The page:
Social justice demands reclaiming King’s real legacy of sacrifice, risk

Le Datta Grimes
Le Datta Grimes

Amid the crowds, amid the banners, amid the merriment that seem to encompass Lexington’s annual Martin Luther King Jr. Day celebrations, something is missing.

Each year, thousands gather in downtown Lexington to commemorate the life of the slain civil rights activist, scholar, pastor and leader. It’s tradition in our community. It’s part of our culture.

We breakfast. We march. We watch a few select documentaries showing around town. We sing We Shall Overcome and a national celebrity implores us to “keep our eyes on the prize.” In recent years, we’ve added a day of service when hundreds volunteer throughout the community.

Then, we forget.

We go home, we prepare for work the next day and we return to our lives — seemingly without any real recognition or acknowledgment of the risk and sacrifice inherent in King’s brand of activism. We’ve reduced King to a dreamer when King was very much a doer.

Something is missing. Rather, someone — and that someone is King himself. His commitment. His candor. His passion. And his purpose.

King never participated in a symbolic march or protest. While once-popular narratives lead us to believe the civil rights movement of the mid-20th century was an impromptu grassroots movement, the historiography now reveals that the movement was rooted in passion, power and purpose. King studied. King strategized. And King executed.

His every action, his every word, his every protest centered on the destruction of systemic racism, the eradication of black inequality and the extermination of poverty. And there was nothing symbolic about it. Study the record.

In November 1961, King led protests in Albany, Ga., against segregation. In 1963, he turned his attention to economic discrimination in Birmingham, Ala. In August of that same year, King led the March on Washington for Jobs and Freedom. And then, in March 1964 in Kentucky, he joined the march on Frankfort in an effort to end discrimination in public accommodations.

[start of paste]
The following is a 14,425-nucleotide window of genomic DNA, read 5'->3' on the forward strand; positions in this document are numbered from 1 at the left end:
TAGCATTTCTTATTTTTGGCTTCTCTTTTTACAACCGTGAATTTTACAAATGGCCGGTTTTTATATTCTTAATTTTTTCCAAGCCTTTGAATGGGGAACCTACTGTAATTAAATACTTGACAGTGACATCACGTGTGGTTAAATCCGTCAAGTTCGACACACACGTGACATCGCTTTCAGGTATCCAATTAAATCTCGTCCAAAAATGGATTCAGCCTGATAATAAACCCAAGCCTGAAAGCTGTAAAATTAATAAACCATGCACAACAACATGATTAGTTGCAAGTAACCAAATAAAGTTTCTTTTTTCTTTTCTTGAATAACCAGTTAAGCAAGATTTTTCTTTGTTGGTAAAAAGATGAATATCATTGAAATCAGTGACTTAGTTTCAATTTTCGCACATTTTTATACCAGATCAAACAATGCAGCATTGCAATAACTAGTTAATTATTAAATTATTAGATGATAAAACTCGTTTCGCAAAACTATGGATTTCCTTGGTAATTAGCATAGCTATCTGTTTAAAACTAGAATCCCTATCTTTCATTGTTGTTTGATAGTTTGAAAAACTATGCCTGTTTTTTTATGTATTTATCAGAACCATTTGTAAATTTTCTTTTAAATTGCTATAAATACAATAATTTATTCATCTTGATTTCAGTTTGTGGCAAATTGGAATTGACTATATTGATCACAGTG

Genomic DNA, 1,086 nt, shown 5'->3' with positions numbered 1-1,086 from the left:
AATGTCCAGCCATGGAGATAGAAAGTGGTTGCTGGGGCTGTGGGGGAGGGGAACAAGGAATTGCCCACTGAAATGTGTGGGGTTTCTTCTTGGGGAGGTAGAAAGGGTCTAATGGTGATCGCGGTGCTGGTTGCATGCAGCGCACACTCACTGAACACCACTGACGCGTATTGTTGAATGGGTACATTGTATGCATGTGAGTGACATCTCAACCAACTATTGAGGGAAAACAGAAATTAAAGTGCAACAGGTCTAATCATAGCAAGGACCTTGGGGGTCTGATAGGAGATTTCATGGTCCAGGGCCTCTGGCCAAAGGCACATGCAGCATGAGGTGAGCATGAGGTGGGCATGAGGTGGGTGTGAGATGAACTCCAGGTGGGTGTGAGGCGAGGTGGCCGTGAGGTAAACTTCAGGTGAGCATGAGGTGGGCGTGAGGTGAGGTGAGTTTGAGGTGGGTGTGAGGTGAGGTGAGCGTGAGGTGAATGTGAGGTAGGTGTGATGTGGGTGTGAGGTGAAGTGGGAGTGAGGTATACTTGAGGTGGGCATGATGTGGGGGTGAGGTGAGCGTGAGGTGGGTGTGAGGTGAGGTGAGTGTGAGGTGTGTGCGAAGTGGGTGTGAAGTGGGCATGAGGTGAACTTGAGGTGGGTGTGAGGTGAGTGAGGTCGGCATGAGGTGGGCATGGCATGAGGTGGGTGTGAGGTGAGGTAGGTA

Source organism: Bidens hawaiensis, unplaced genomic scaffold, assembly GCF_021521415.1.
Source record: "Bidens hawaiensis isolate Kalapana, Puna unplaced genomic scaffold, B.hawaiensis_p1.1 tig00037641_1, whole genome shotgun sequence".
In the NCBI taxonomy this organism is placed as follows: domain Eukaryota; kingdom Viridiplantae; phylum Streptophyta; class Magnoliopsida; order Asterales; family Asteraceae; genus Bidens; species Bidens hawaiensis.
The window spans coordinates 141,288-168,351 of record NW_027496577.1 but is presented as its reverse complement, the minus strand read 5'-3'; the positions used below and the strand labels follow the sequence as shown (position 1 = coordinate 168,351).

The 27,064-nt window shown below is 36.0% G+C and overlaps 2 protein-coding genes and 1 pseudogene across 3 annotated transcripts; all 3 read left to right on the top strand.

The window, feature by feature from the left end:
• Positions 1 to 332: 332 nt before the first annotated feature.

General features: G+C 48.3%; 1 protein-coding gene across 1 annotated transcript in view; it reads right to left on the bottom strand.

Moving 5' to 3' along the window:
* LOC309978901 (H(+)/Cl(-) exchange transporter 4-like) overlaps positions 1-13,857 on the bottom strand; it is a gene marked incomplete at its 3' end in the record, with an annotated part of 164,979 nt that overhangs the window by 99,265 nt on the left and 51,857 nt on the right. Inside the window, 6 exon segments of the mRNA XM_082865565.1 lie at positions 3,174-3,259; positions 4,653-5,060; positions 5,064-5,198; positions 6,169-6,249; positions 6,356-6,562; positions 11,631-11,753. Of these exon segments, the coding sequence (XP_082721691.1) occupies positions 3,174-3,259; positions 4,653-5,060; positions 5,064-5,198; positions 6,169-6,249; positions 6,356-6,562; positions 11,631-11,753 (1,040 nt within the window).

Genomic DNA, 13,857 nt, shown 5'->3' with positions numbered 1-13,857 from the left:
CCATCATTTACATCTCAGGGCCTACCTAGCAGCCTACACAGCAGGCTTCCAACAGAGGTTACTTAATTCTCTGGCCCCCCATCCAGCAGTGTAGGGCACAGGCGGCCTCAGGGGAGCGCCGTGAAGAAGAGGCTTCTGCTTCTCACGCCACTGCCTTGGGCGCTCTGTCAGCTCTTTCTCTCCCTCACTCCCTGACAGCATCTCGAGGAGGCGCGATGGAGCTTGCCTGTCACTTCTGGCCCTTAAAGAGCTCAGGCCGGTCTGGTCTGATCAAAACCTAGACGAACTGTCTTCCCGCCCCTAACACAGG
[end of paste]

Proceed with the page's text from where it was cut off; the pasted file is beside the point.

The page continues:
The march’s aim was to support a state bill to end segregation in public spaces such as hotels, restaurants and theaters. The legislation failed, but two years later, in 1966, Kentucky passed a civil rights law, making it the first southern state to do so.

In each of these scenarios, King and his supporters had specific outcomes in mind. Yet, we march symbolically. Why is this?

Writer Jamil Smith contended in a recent article in the New Republic that we have “ritualized” King, meaning we’ve boiled him down to soundbites that are the least offensive to white sensibilities and most comfortable for the rest of us.

That is not the King who visited Kentucky in 1964. That is the King of our creation — and this King is both repulsive and counterproductive to social equality.

Across the nation, there’s a growing discontent with the King of our creation.

With the cry #ReclaimMLK, the Movement for Black Lives called on communities across the country to divest from racist systems and invest in black communities, capturing “control over the systems and institutions that affect and shape our lives” and creating alternative or creative institutions to eradicate oppression and systemic injustice.

So, Lexington, is there more?

At least 1,500 people attended the annual MLK Day breakfast, hundreds marched and participated in the local day of service. And neighborhood businesses donated thousands of dollars to the annual Martin Luther King Day Celebration program.

Is there a way to channel these energies — all this time, all this money, all this willingness of heart — into something more? We have nearly a year to strategize on how we, in Lexington, choose to #ReclaimMLK. Real social justice demands that we move beyond just celebrating King’s legacy to adopting his lifestyle of risk and sacrifice.

We must march with meaning — or maybe not at all.

Le Datta Denise Grimes of Lexington is a freelance writer and doctoral candidate in history at the University of Kentucky.